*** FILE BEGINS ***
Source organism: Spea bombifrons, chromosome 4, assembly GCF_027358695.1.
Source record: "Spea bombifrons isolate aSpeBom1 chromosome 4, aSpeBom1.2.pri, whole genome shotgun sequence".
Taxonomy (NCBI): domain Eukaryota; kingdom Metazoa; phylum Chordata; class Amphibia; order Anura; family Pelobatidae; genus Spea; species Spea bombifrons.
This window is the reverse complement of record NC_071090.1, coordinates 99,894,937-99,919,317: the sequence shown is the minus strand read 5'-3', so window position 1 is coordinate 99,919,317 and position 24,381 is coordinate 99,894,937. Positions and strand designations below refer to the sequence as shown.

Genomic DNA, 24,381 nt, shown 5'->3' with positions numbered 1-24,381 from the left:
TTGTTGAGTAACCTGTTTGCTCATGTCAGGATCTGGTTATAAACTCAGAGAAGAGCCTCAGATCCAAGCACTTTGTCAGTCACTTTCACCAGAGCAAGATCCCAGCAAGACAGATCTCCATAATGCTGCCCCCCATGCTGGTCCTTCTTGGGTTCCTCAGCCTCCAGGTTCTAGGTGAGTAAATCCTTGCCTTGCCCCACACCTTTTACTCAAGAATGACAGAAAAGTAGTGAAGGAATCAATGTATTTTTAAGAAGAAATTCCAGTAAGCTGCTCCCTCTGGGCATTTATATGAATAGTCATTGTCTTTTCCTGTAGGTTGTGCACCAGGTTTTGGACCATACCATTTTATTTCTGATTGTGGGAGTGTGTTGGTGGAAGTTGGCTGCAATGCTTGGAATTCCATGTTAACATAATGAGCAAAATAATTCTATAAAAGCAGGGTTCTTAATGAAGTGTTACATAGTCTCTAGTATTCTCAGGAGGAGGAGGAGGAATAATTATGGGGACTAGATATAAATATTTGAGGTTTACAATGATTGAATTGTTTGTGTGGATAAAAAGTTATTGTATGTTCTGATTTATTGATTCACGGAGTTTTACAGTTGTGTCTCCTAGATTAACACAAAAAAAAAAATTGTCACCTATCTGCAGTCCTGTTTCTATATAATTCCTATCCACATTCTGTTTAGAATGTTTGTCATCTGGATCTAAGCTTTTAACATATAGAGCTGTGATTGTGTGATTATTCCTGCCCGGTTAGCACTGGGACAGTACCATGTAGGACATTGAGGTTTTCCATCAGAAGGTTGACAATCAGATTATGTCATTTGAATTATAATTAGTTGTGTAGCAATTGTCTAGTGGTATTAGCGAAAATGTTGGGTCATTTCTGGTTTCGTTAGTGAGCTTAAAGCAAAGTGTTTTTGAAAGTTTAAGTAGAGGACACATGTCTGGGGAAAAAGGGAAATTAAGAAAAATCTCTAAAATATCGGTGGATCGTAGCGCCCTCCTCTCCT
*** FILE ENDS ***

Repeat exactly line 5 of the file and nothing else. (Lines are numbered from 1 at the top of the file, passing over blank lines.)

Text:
Genomic DNA, 24,381 nt, shown 5'->3' with positions numbered 1-24,381 from the left: